"The Trump presidency made a deep descent in December," Sen. Mitt Romney (R–Utah) announced in a wave-making Washington Post column in January, just prior to being sworn in. Why that particular month out of the president's tumultuous first 24?
"The departures of Defense Secretary Jim Mattis and White House Chief of Staff John F. Kelly," Romney wrote, "the abandonment of allies who fight beside us, and the president's thoughtless claim that America has long been a 'sucker' in world affairs all defined his presidency down." In other words, it's the foreign policy, stupid. When the White House takes minor steps to ratchet back Washington's default posture of global interventionism, it's greeted as a catastrophe.
It is amazing what Washington's proverbial "adults in the room"—as both Mattis and Kelly were frequently characterized as during their Trump tenure—consider to be a red line of presidential comportment. Sure, Trump can impose reckless and unconstitutional bans on legal U.S. residents from certain majority-Muslim countries, consciously enact a family-separation policy as an immigration deterrent, and call trade wars "good and easy to win," all while averaging 10 lies a day and acting like your boorish-if-occasionally-hilarious Uncle Bob. But contemplate withdrawing a combined 9,000 troops from Syria and Afghanistan, as Trump did in December, and suddenly no one's laughing.
"We are headed towards a series of grave policy errors which will endanger our nation, damage our alliances & empower our adversaries," warned Sen. Marco Rubio (R–Fla.) at the time.
"Never been more alarmed for the nation since coming to DC over three decades ago," tweeted Bill Kristol of the recently shuttered Weekly Standard.
Mattis resigned within hours of Trump's announcement that all 2,000 U.S. troops in Syria would be withdrawn, saying in his resignation letter that the president has "the right to have a Secretary of Defense whose views are better aligned with yours on these and other subjects." Kelly, who worked both as Trump's secretary of homeland security and as his chief of staff, told the Los Angeles Times in an exit interview that his performance in the latter position should be measured by what the president didn't do—namely, withdraw troops from abroad sooner.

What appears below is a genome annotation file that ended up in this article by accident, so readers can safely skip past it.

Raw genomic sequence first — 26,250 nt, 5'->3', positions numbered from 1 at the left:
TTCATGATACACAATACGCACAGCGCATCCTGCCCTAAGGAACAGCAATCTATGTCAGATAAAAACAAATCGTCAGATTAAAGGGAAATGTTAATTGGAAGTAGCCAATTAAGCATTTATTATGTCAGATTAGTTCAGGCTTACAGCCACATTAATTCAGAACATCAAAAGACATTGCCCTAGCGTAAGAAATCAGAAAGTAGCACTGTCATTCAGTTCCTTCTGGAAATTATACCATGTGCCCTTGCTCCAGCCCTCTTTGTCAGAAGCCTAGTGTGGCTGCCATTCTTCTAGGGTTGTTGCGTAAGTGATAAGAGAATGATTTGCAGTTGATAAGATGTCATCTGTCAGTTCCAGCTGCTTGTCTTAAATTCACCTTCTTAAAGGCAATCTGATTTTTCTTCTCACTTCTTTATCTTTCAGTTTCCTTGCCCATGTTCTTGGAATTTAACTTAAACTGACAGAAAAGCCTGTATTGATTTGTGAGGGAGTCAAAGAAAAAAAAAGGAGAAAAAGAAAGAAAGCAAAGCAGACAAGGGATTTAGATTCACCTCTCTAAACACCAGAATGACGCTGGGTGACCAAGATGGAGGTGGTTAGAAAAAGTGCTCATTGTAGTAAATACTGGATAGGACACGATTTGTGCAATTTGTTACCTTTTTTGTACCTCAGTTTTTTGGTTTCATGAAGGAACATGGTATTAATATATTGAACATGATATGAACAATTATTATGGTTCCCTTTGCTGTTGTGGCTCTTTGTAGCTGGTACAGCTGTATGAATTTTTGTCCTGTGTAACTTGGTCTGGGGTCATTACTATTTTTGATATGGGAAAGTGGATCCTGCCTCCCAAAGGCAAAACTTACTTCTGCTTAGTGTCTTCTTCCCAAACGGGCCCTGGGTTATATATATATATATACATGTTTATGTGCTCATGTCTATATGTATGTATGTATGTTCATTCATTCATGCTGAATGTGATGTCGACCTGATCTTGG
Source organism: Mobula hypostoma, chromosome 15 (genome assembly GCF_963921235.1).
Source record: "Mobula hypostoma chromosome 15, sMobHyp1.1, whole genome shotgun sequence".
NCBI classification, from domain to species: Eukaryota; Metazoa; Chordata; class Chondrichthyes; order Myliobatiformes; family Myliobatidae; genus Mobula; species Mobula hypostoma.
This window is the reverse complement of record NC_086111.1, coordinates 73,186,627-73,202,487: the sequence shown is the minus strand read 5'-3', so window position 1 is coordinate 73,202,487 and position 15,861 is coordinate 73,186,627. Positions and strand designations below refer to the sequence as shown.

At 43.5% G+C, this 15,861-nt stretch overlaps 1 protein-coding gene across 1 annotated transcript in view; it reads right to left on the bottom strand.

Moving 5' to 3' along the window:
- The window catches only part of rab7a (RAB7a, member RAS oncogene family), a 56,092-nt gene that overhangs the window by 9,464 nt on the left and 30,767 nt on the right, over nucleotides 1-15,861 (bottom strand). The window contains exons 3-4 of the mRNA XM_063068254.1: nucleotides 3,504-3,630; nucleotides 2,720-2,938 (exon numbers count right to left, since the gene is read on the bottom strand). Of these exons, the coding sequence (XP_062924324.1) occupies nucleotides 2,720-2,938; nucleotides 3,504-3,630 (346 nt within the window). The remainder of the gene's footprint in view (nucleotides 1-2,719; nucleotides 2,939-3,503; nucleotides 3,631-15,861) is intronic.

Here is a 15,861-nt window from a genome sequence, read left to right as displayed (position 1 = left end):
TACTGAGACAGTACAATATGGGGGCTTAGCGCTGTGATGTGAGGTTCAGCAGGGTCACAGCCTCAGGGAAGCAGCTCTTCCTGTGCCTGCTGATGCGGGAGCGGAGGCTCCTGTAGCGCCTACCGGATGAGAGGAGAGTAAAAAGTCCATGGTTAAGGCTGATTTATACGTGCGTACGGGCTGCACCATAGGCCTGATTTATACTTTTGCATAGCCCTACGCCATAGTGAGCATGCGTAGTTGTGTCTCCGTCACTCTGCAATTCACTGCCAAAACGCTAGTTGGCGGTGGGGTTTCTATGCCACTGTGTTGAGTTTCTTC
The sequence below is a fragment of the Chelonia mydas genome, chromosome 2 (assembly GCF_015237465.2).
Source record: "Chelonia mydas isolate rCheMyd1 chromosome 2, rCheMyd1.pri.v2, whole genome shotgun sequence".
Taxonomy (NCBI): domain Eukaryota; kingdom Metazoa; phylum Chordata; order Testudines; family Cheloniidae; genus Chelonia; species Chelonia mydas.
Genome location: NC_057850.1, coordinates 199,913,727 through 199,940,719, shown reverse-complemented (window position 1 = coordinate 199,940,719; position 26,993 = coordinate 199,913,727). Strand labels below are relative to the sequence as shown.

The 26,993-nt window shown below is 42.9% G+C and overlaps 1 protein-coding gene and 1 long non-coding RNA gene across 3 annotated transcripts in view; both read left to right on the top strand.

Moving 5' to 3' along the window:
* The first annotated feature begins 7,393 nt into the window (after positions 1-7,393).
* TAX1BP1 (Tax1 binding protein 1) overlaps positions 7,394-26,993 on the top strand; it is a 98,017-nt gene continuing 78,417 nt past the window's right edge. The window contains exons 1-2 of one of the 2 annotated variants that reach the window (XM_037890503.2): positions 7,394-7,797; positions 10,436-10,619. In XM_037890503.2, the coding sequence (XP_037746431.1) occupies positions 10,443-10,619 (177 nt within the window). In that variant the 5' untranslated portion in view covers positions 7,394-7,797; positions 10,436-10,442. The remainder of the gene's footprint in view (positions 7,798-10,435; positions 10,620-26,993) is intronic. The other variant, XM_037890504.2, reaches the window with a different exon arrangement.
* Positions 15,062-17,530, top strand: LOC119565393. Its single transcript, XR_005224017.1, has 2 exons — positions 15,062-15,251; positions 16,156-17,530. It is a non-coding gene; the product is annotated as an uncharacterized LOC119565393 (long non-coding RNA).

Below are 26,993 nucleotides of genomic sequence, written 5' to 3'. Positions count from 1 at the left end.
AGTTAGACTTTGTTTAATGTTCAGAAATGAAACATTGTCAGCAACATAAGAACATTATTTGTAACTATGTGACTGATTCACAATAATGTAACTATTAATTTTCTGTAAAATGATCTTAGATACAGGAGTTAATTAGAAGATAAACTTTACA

"When I first took over [in August 2017], he was inclined to want to withdraw from Afghanistan," Kelly told the paper. Instead of cutting and running, the president added 4,000 troops at the urging of Kelly and the military brass. Eighteen Americans have died in the country since then.
By most reported accounts, Trump's December decisions—the details of which were still being contested at press time, not least by Trump himself—came off half-cocked, poorly coordinated, and sold with a combination of hyperbolic bluster and blunt truth telling. In other words, they were in keeping with how the current president does just about everything.
But because the moves involve life and death, and because the political class is inherently accepting of lethal force abroad, mainstream Democrats joined disappointed Republicans and never-Trump conservatives in declaring that this flawed process for once cannot stand.
"This country's national security decision-making process is more broken than at any time since the National Security Act became law in 1947," former Obama administration National Security Advisor Susan Rice wrote in The New York Times in December. "Cutting and running from Syria benefits only militants, Turkey, President Bashar al-Assad of Syria, Russia and Iran."
Rice's former boss Hillary Clinton—in a tweet that served as a timely reminder of her comparatively more interventionist instincts—also asserted that "this President is putting our national security at grave risk."
If there's this much freakout over the withdrawal of four figures' worth of troops, imagine what would happen if the president got serious about our 26,000 in South Korea, 54,000 in Japan, and 64,000 in Europe.
By the time the U.S. overthrew the Taliban government in December 2001, a total of seven Americans had died in the war there. That number is now north of 2,300. "There is virtually no possibility of a military victory over the Taliban and little chance of leaving behind a self-sustaining democracy," foreign affairs author Robert Kaplan wrote in The New York Times on January 1, "facts that Washington's policy community has mostly been unable to accept."
Trump is routinely accused, with good reason, of distorting the facts and failing to face reality. It's time for his critics to take a good long look in the mirror.
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